When it comes to cocktails, Simon Ford is the guy to know. After earning a Wine and Spirits Education Certificate in the UK, he went on to work for Seagrams and now holds the heady title of Global Spirits & Cocktail Brand Expert for Pernod Ricard USA. For real, it’s on his business card. In Simon’s weekly column, Drink Ford Tough, he tells you everything you ever needed to know about the art of the cocktail. And how to drink better.

Tiki bars often get a bad rap, most likely because of the sweet, over-decorated drinks that people only remember from the lounges popular in the 1970s. But anyone who truly knows Tiki cocktail culture knows that the drinks are serious, the history is colorful and that when it’s done right, it’s a truly fun and sophisticated experience.

Why I love Tiki bars
When the Tiki bar experience is done well, you are meant to walk into a land that time forgot. You are there to relax, there to sip for hours. Your drinks are served in anything from a bowl shaped like a hurricane, a Tiki head or a fresh pineapple or coconut. Then there are the garnishes – edible flowers, spent limes set alight with overproof rum, dangling plastic monkeys. But the thing I like most about Tiki culture the most are the drinks themselves.

When Tiki cocktails are made well, they’re seriously good. They’re very complex with lots of details, fresh fruit and, of course, high-quality rum. Tiki is about having as much fun as possible with your cocktail, with the quality of drinks not suffering just because you have a monkey hanging off the side of your glass.

Tiki history
Tiki cocktail culture was created in Los Angeles by Ernest Raymond Beaumont Gantt, who is best known as Don the Beachcomber. In an age when international travel wasn’t common, the idea was simple — to bring the vacation to you. Don the Beachcomber’s eponymous establishment opened its doors in 1934 and Hollywood’s A-list came in droves.

Another man, Victor Bergeron, had a small barbecue place called Hinky Dinks in Oakland. Inspired by Don the Beachcomber’s success, he changed the concept to what would become Trader Vic’s in 1937.

A cocktail rivalry formed between the two camps and all of the recipes were kept under lock and key. They would make their own fruit mixes and rum mixes that no one else could get their hands on. It was highly competitive.

The resurgence of Tiki culture
Starting in the late 1970s, the quality of Tiki drinks and bars fell off, but over the past five years people have started re-establishing a quality Tiki culture. Mixologist Brian Miller does Tiki Mondays at Lani Kai in New York and just like Jeff Berry (check out Berry’s book Sippin’ Safari), he’s been a huge promoter of Tiki culture. There are popular (and growing) Tiki concepts in many cities around the world (see list at the bottom).

Setting up your own Tiki bar
Setting up a bamboo bar with a straw roof is not really necessary, though you can buy them for about $700. The concept is simple: go tropical. One thing that will really make your bar Tiki is buying the correct glassware — like hurricane glasses or glasses with Tiki gods on them. It’s all sort of silly and sets that tropical mood. I also suggest investing in a scorpion bowl. It’s like a punch bowl, but big enough to fit a large rum punch. With a volcano bowl, you can put 151 proof rum inside and light it on fire. To finish outfitting your bar, get some cocktail umbrellas – these are essential. Then it’s really about the ingredients. And, as noted, Tiki equals rum and tropical juices.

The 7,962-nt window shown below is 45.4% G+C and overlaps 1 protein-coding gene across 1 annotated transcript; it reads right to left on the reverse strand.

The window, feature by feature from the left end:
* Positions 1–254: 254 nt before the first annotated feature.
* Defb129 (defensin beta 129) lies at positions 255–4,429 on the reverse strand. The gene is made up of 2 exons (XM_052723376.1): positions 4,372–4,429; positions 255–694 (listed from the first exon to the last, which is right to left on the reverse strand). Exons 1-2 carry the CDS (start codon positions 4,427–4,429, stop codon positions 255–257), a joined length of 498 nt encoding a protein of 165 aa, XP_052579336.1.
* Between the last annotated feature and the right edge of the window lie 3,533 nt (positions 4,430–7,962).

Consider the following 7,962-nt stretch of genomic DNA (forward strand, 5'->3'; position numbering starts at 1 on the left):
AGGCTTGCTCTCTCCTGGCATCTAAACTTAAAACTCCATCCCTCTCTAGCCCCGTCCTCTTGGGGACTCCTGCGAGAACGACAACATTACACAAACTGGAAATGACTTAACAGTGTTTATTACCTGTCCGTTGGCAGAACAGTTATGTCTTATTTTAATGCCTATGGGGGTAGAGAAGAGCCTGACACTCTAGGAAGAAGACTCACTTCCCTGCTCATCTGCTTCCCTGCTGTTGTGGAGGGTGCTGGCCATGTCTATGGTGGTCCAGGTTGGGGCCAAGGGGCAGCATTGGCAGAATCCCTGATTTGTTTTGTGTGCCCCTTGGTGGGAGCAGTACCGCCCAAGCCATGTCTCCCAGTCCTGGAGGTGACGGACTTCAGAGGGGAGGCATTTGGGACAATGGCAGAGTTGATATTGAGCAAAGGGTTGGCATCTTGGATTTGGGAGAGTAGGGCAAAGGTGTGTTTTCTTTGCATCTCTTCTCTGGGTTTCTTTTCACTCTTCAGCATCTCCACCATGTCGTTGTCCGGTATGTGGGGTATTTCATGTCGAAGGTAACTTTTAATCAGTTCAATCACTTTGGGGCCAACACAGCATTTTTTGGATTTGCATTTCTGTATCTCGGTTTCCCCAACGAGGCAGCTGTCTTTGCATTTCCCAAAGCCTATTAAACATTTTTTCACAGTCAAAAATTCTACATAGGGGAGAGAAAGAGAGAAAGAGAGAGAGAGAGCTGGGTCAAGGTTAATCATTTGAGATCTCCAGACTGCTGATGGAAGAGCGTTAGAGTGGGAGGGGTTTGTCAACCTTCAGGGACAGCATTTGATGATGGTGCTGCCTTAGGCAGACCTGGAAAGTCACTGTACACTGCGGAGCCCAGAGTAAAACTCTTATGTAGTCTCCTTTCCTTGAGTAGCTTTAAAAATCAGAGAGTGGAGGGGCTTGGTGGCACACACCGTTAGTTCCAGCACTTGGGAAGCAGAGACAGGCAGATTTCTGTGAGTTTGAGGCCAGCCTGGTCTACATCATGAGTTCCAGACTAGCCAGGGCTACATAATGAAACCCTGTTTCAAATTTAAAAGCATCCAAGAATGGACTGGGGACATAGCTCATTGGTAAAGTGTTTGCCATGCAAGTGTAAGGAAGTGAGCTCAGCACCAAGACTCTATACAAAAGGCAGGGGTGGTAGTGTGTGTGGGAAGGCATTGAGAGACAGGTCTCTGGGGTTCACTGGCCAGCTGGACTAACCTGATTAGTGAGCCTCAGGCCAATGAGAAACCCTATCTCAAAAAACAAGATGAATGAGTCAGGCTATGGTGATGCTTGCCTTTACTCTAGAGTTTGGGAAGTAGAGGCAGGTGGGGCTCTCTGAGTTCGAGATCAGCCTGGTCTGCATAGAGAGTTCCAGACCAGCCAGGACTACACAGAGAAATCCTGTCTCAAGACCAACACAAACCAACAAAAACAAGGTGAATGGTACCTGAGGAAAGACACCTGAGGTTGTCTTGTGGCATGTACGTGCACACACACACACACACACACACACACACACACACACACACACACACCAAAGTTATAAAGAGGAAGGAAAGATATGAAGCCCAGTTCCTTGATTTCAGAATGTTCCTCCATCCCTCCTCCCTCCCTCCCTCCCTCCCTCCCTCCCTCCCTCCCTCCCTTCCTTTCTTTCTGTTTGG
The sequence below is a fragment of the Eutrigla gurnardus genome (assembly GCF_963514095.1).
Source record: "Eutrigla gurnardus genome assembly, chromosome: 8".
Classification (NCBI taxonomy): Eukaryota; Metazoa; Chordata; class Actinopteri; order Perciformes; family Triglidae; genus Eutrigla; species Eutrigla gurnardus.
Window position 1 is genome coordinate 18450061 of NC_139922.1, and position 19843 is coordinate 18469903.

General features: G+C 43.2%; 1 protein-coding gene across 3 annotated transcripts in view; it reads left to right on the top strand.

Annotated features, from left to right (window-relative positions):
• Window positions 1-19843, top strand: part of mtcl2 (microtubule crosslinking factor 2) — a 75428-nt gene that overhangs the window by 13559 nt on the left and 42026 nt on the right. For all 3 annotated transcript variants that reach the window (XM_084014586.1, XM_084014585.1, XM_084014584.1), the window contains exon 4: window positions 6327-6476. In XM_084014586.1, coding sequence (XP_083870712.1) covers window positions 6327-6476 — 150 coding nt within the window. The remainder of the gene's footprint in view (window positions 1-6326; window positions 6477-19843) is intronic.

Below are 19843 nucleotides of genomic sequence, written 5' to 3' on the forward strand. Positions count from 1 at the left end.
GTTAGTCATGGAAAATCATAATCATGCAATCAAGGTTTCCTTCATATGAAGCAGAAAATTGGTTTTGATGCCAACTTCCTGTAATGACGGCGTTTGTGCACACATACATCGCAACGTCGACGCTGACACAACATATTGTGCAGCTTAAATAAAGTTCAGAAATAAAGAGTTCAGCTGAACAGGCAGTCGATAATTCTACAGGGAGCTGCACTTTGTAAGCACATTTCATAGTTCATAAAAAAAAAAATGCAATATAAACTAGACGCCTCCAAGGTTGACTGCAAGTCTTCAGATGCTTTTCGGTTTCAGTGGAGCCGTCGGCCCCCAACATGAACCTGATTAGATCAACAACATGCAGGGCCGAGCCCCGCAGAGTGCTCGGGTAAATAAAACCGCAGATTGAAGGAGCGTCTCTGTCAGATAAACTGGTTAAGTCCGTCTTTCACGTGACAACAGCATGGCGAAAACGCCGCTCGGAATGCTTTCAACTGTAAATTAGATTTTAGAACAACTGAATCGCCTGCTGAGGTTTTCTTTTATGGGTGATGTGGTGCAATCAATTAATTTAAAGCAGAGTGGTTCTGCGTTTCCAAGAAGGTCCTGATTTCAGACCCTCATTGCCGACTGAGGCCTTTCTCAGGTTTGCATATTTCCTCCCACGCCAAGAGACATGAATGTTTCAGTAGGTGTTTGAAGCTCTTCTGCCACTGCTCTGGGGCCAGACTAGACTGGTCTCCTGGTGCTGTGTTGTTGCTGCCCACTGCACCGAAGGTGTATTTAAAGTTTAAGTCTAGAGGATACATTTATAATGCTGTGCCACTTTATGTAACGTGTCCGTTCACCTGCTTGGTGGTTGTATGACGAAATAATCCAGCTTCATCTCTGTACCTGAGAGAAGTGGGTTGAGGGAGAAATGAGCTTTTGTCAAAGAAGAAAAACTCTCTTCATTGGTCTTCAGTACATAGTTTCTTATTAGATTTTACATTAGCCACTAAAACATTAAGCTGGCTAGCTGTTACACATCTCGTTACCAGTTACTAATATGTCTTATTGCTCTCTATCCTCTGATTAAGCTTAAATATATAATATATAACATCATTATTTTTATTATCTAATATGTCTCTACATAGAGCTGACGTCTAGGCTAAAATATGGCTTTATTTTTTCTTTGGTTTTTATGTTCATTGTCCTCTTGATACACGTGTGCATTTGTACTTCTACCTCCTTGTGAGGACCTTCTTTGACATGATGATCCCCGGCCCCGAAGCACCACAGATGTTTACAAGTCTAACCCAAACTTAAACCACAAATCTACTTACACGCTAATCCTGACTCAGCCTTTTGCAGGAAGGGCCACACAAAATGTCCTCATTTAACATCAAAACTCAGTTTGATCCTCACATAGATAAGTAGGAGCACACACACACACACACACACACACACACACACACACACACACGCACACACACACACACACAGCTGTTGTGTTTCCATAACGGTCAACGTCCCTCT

Tiki culture’s greatest hits
Some of cocktails greatest moments are Tiki drinks – The Mai Tai, Piña Colada, Ti’Punch, Swizzles, Zombies, the Dark & Stormy, Singapore Sling, Fog Cutter and the Navy Grog just to name a small few.

Here are some recipes of the classics everyone should know:

The Mai Tai

1 oz Golden Rum
1 oz Dark Jamaican Rum
1 oz Fresh Lime Juice
½ oz Orange Curacao
¼ oz Orgeat
¼ oz Simple Syrup

Shake ingredients and strain over fresh ice into an Old Fashioned Glass. Garnish with a mint sprig.

Note on the “original” Mai Tai
The Mai Tai falls into the realms of cocktails that or often made badly and incorrectly but when done properly becomes a drink that sits amongst the classics. The Mai Tai recipe that people use as a benchmark today is the one Trader Vic created in 1944.

The Painkiller
2 oz Pusser’s Navy Rum
4 oz fresh pineapple juice
1 oz cream of coconut
1 oz orange juice

Shake all ingredients and strain over fresh ice. Garnish with grated nutmeg.

The Zombie
1 & ½ oz golden rum
½ oz white rum
1 oz Jamaican dark rum
½ oz overproof rum
1 oz fresh lime juice
Dash pineapple juice
Dash of papaya juice
Dash of simple syrup

Shake all ingredients and strain over fresh ice into a hi-ball or Tiki mug. Lace with 151 proof rum and garnish with a lemon wheel and a cocktail cherry and don’t drink too many.

The Queens Park Swizzle
3 oz Trinidad aged rum
½ oz fresh lime juice
½ oz simple syrup
2 dashes of Angostura bitters
6-8 mint leaves

Place ingredients in a hi-ball and add crushed ice. Swizzle vigorously until glass frosts. Top with a little more crushed ice if you need to and garnish with a mint sprig.

Tiki bars around the world
Here is a guide to some of my favorite Tiki bars — where I believe the drinks are done right….

Smugglers Cove, 650 Gough St., San Francisco, 415.869.1900
Tonga Room & Hurricane Bar
, 950 Mason St., San Francisco, 415.772.5278
, 4427 Sunset Blvd., Hollywood, 323.669.9381
, 49 Essex St., New York, 212.777.8454
Lani Kai
, 525 Broome St., New York, 646.596.8778
, 1 Dover St., Mayfair, London, 020.7493.9529
Trailer Happiness
, 177 Portobello Rd., London, 020.7065.6821
Trader Vics
, 9 Anchor Dr., Emeryville, California 510.653.3400
Tiki Bar and Lounge
, 327 Swan St., Melbourne, Australia, 03.9428.4336
La Mariana Sailing Club
, 50 Sand Island Access Rd., Honolulu, 808.848.280